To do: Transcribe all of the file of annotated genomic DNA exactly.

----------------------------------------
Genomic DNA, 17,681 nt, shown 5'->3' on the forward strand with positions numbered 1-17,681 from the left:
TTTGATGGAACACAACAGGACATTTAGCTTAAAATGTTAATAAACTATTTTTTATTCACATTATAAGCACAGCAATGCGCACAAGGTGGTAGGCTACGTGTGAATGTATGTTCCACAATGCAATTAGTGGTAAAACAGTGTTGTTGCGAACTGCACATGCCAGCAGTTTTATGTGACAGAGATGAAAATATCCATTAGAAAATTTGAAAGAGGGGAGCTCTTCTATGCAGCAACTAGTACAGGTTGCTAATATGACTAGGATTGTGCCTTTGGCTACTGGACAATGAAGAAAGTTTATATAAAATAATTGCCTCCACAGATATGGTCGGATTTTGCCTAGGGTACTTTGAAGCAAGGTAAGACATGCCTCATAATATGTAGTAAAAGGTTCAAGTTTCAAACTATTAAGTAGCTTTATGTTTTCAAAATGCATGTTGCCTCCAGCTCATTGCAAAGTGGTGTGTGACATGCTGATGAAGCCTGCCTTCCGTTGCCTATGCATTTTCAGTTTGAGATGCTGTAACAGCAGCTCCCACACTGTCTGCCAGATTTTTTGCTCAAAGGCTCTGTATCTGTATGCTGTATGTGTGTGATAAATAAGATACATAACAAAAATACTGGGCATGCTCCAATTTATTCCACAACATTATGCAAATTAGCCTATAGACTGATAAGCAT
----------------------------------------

Genomic DNA, 17,681 nt, shown 5'->3' on the forward strand with positions numbered 1-17,681 from the left:
TTTGATGGAACACAACAGGACATTTAGCTTAAAATGTTAATAAACTATTTTTTATTCACATTATAAGCACAGCAATGCGCACAAGGTGGTAGGCTACGTGTGAATGTATGTTCCACAATGCAATTAGTGGTAAAACAGTGTTGTTGCGAACTGCACATGCCAGCAGTTTTATGTGACAGAGATGAAAATATCCATTAGAAAATTTGAAAGAGGGGAGCTCTTCTATGCAGCAACTAGTACAGGTTGCTAATATGACTAGGATTGTGCCTTTGGCTACTGGACAATGAAGAAAGTTTATATAAAATAATTGCCTCCACAGATATGGTCGGATTTTGCCTAGGGTACTTTGAAGCAAGGTAAGACATGCCTCATAATATGTAGTAAAAGGTTCAAGTTTCAAACTATTAAGTAGCTTTATGTTTTCAAAATGCATGTTGCCTCCAGCTCATTGCAAAGTGGTGTGTGACATGCTGATGAAGCCTGCCTTCCGTTGCCTATGCATTTTCAGTTTGAGATGCTGTAACAGCAGCTCCCACACTGTCTGCCAGATTTTTTGCTCAAAGGCTCTGTATCTGTATGCTGTATGTGTGTGATAAATAAGATACATAACAAAAATACTGGGCATGCTCCAATTTATTCCACAACATTATGCAAATTAGCCTATAGACTGATAAGCAT